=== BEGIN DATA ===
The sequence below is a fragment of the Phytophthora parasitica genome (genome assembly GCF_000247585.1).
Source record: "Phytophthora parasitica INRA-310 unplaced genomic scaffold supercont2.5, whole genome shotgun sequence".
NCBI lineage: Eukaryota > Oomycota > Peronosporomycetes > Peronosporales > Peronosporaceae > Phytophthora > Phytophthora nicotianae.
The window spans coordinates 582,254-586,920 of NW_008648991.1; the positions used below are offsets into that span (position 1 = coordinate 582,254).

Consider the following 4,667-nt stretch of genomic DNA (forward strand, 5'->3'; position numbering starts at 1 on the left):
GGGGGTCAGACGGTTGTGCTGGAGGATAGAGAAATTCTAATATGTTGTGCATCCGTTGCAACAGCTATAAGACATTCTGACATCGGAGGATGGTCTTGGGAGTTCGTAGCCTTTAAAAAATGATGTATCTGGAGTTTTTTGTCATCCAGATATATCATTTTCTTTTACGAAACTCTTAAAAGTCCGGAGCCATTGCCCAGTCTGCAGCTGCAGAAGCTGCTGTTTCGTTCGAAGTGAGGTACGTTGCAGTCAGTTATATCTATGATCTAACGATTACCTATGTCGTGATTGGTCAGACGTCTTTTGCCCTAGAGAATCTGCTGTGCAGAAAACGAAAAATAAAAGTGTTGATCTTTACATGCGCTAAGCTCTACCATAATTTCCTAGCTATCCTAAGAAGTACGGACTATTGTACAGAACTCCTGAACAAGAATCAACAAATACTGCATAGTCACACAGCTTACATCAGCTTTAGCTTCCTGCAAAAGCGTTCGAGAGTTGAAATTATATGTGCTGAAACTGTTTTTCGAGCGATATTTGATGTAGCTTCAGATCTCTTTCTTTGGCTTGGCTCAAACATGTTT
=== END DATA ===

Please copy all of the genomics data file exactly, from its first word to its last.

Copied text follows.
The sequence below is a fragment of the Phytophthora parasitica genome (genome assembly GCF_000247585.1).
Source record: "Phytophthora parasitica INRA-310 unplaced genomic scaffold supercont2.5, whole genome shotgun sequence".
NCBI lineage: Eukaryota > Oomycota > Peronosporomycetes > Peronosporales > Peronosporaceae > Phytophthora > Phytophthora nicotianae.
The window spans coordinates 582,254-586,920 of NW_008648991.1; the positions used below are offsets into that span (position 1 = coordinate 582,254).

Consider the following 4,667-nt stretch of genomic DNA (forward strand, 5'->3'; position numbering starts at 1 on the left):
GGGGGTCAGACGGTTGTGCTGGAGGATAGAGAAATTCTAATATGTTGTGCATCCGTTGCAACAGCTATAAGACATTCTGACATCGGAGGATGGTCTTGGGAGTTCGTAGCCTTTAAAAAATGATGTATCTGGAGTTTTTTGTCATCCAGATATATCATTTTCTTTTACGAAACTCTTAAAAGTCCGGAGCCATTGCCCAGTCTGCAGCTGCAGAAGCTGCTGTTTCGTTCGAAGTGAGGTACGTTGCAGTCAGTTATATCTATGATCTAACGATTACCTATGTCGTGATTGGTCAGACGTCTTTTGCCCTAGAGAATCTGCTGTGCAGAAAACGAAAAATAAAAGTGTTGATCTTTACATGCGCTAAGCTCTACCATAATTTCCTAGCTATCCTAAGAAGTACGGACTATTGTACAGAACTCCTGAACAAGAATCAACAAATACTGCATAGTCACACAGCTTACATCAGCTTTAGCTTCCTGCAAAAGCGTTCGAGAGTTGAAATTATATGTGCTGAAACTGTTTTTCGAGCGATATTTGATGTAGCTTCAGATCTCTTTCTTTGGCTTGGCTCAAACATGTTT